A Place of Memory?
As an archaeologist of memory, the complex genealogy of the site, its enduring use and reuse as a place of power, make it of interest in a contrasting sense. From this perspective, my interest is not to strip away later activity, but to consider how the site’s ‘pedigree’ has been augmented and rewritten in multiple ways within the Early Middle Ages and then subsequently from the Anglo-Saxon period to the present day through a near-continuous sequence. Approaching Bamburgh’s long history of occupations means more than charting a time-line of events. It is instead about considering how the history of the site has fed into its social memories in contrasting and varied ways over time; how the site has been packaged and repackaged, subsumed and highlighted in contrasting ways. This is an interesting and legitimate focus of archaeological research in itself.
Hope-Taylor found evidence of Iron Age activity. It would be interesting to learn how much prehistory can be discerned and whether there was a demonstrable Iron Age/Roman predecessor to the early medieval fortress. How precisely was the early origin of the castle important in subsequent periods of use and reuse? These questions still seem to have sketchy answers at present, but the ongoing research by BRP is revealing more and more information about the long-term use of the site and its adaptations, but also its continuities over time. In many ways this is the inverse of the situation at Yeavering/Ad Gefin, where the argument for a ‘forgetting’ of the site after the seventh century still remains plausible.
As a landscape archaeologist, one would take a further view, noting not only its maritime situation but its maritime context, the near presence of the Farne Islands, the monastery of Lindisfarne, and its situation on the maritime highway that defined the kingdom of Northumbria from the Firth of Forth to the Humber. A landward perspective is also legitimate, including the relationship to the dunes in which an early medieval cemetery has received extensive excavation by the Bamburgh Research Project, to the church of St Peter and the settlement of Bamburgh as well as the wider hinterland of land use. In many ways, Bamburgh is a node in a complex multi-scalar early medieval landscape of power and faith.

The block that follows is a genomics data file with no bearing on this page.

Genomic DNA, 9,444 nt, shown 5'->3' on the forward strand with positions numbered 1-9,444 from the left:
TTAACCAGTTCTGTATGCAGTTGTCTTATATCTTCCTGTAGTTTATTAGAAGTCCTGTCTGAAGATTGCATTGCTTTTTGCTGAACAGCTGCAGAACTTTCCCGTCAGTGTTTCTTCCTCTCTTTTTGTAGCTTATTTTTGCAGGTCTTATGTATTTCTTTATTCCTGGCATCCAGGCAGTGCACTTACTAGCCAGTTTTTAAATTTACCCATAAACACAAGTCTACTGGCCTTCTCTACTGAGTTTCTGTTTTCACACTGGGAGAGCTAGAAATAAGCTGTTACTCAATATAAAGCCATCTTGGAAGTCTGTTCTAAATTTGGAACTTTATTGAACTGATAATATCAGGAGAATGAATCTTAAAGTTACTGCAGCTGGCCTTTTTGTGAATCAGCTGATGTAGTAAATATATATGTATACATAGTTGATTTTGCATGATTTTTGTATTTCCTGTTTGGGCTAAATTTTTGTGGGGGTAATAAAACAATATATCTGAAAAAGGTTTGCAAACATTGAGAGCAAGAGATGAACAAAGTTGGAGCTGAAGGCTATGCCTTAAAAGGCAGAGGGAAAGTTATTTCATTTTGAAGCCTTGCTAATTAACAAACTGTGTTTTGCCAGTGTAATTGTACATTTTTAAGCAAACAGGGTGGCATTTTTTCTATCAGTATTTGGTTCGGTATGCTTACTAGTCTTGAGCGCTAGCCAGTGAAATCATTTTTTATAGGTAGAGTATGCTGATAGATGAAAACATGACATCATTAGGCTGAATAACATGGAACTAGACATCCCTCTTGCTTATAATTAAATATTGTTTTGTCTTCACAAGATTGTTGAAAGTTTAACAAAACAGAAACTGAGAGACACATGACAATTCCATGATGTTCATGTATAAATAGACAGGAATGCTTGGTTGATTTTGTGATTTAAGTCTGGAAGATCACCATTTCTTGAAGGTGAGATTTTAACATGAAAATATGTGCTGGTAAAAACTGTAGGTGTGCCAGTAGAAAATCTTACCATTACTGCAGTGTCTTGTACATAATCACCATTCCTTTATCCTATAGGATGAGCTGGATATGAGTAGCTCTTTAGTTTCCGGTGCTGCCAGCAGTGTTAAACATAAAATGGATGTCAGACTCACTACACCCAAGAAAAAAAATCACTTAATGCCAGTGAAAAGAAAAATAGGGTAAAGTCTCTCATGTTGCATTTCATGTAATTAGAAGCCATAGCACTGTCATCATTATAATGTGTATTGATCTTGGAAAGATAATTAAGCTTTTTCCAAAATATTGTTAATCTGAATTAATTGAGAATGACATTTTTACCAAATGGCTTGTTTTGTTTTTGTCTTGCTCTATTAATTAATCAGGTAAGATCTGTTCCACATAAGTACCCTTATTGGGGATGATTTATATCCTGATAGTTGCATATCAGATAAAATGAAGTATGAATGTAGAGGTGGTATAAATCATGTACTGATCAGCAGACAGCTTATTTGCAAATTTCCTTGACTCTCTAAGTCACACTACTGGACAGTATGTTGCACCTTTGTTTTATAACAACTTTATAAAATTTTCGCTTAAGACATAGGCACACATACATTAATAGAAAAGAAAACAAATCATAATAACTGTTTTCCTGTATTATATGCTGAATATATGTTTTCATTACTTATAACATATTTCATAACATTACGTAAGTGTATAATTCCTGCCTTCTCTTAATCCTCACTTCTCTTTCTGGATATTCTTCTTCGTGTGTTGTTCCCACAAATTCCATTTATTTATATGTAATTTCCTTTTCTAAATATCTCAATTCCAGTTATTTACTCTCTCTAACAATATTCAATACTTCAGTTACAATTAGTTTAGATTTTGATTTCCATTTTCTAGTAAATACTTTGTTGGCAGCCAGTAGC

I was interested in how recent commemorative memorials to individuals and groups modern and medieval were integrated into the castle and its environs, including the industrialist and inventor, the first Lord Armstrong, who has a museum and plaques dedicated to his memory, while St Oswald is commemorated in the ruins of the chapel when his relics may once have resided. There is even a plaque commemorating the castle as a film-set, as for the 1972 film Macbeth. Equally fascinating was the utilisation of the castle’s immediate context as a memorial environment including Bamburgh’s First and Second World War memorial, and the commemoration of the cult of Victorian heroine Grace Darling, involving memorials in the church, churchyard and her RNLI museum.
Heritage and Memory
From a heritage perspective, it is of interest in many regards as a privately owned site (i.e. not under the guardianship of English Heritage or the National Trust). What struck me was how archaeologists have been permitted to work in the heritage site conducting long-term excavations but also how much their work has been incorporated into the heritage signboards, reconstructions and even an archaeological museum within the castle. I was particularly proud of my student – Joanne Kirton’s – design utilised in the reconstruction of the ‘Bamburgh throne’, now a popular option for photographs by tourists. There are very few places where you can ‘sit like an Anglo-Saxon’…
Interestingly, there is a striking piece of material culture commemorating the failed excavations of Brian Hope-Taylor – gates to his dig forged with his initials! I want some of these on my future excavations….
So from my perspective, Bamburgh is important as an early medieval site, as a place of memory and power over the long term, as a node in a complex maritime landscape. Bamburgh is also an active and distinctive heritage site with everything from cheesy torture chambers to ongoing excavations to view.